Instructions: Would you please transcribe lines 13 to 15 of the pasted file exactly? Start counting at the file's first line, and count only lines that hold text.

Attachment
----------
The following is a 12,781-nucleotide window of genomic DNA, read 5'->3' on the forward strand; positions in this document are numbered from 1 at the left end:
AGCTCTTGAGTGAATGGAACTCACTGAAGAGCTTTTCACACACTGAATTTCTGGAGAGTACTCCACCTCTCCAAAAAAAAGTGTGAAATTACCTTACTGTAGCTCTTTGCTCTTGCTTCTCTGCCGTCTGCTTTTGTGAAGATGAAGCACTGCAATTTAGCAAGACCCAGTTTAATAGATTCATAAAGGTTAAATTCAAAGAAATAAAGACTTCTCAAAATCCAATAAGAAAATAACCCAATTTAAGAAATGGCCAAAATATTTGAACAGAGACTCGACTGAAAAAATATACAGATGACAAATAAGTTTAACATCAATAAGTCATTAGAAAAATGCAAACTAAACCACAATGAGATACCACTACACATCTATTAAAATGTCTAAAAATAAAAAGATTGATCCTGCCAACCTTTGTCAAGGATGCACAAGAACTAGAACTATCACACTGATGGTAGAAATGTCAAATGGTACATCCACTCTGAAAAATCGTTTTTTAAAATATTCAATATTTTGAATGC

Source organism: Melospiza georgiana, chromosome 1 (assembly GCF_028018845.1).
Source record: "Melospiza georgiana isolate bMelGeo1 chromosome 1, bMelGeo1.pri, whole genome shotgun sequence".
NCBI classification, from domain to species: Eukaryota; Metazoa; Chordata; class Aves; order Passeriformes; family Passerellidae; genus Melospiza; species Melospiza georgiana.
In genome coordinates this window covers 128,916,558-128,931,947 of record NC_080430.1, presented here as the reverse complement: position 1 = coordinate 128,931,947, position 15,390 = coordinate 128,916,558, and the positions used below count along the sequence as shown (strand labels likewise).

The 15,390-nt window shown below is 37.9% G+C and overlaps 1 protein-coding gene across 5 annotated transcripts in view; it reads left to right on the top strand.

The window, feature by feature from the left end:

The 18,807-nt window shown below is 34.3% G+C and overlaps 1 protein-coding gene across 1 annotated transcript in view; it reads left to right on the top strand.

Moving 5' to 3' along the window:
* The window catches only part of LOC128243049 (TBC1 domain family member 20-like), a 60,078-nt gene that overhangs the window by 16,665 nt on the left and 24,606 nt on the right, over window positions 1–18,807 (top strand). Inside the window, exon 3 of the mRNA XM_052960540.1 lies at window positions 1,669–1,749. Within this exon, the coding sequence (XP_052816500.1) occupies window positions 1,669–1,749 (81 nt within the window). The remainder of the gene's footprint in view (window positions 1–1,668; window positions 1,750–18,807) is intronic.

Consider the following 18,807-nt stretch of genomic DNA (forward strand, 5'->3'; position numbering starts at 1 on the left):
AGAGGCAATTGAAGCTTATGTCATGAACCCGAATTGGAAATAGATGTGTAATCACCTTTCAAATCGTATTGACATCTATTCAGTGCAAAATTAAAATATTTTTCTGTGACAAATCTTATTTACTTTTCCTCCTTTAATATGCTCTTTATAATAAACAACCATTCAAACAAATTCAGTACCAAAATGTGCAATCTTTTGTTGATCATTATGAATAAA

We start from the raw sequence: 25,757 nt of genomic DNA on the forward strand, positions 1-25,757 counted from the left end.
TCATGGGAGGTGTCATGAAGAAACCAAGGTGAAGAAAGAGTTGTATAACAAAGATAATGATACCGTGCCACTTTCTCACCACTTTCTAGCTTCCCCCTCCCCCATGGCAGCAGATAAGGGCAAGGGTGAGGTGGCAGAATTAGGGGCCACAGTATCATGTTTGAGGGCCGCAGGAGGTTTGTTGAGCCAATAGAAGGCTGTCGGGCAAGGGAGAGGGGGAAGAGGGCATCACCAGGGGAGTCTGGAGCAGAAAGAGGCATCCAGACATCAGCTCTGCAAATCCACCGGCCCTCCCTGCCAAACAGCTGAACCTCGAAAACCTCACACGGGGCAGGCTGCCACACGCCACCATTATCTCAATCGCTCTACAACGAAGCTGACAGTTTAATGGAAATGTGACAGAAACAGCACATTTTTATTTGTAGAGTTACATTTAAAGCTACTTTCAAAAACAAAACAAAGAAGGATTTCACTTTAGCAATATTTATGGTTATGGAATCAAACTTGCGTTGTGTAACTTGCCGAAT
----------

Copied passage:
AGAGGCAATTGAAGCTTATGTCATGAACCCGAATTGGAAATAGATGTGTAATCACCTTTCAAATCGTATTGACATCTATTCAGTGCAAAATTAAAATATTTTTCTGTGACAAATCTTATTTACTTTTCCTCCTTTAATATGCTCTTTATAATAAACAACCATTCAAACAAATTCAGTACCAAAATGTGCAATCTTTTGTTGATCATTATGAATAAA

We start from the raw sequence: 25,757 nt of genomic DNA on the forward strand, positions 1-25,757 counted from the left end.
TCATGGGAGGTGTCATGAAGAAACCAAGGTGAAGAAAGAGTTGTATAACAAAGATAATGATACCGTGCCACTTTCTCACCACTTTCTAGCTTCCCCCTCCCCCATGGCAGCAGATAAGGGCAAGGGTGAGGTGGCAGAATTAGGGGCCACAGTATCATGTTTGAGGGCCGCAGGAGGTTTGTTGAGCCAATAGAAGGCTGTCGGGCAAGGGAGAGGGGGAAGAGGGCATCACCAGGGGAGTCTGGAGCAGAAAGAGGCATCCAGACATCAGCTCTGCAAATCCACCGGCCCTCCCTGCCAAACAGCTGAACCTCGAAAACCTCACACGGGGCAGGCTGCCACACGCCACCATTATCTCAATCGCTCTACAACGAAGCTGACAGTTTAATGGAAATGTGACAGAAACAGCACATTTTTATTTGTAGAGTTACATTTAAAGCTACTTTCAAAAACAAAACAAAGAAGGATTTCACTTTAGCAATATTTATGGTTATGGAATCAAACTTGCGTTGTGTAACTTGCCGAAT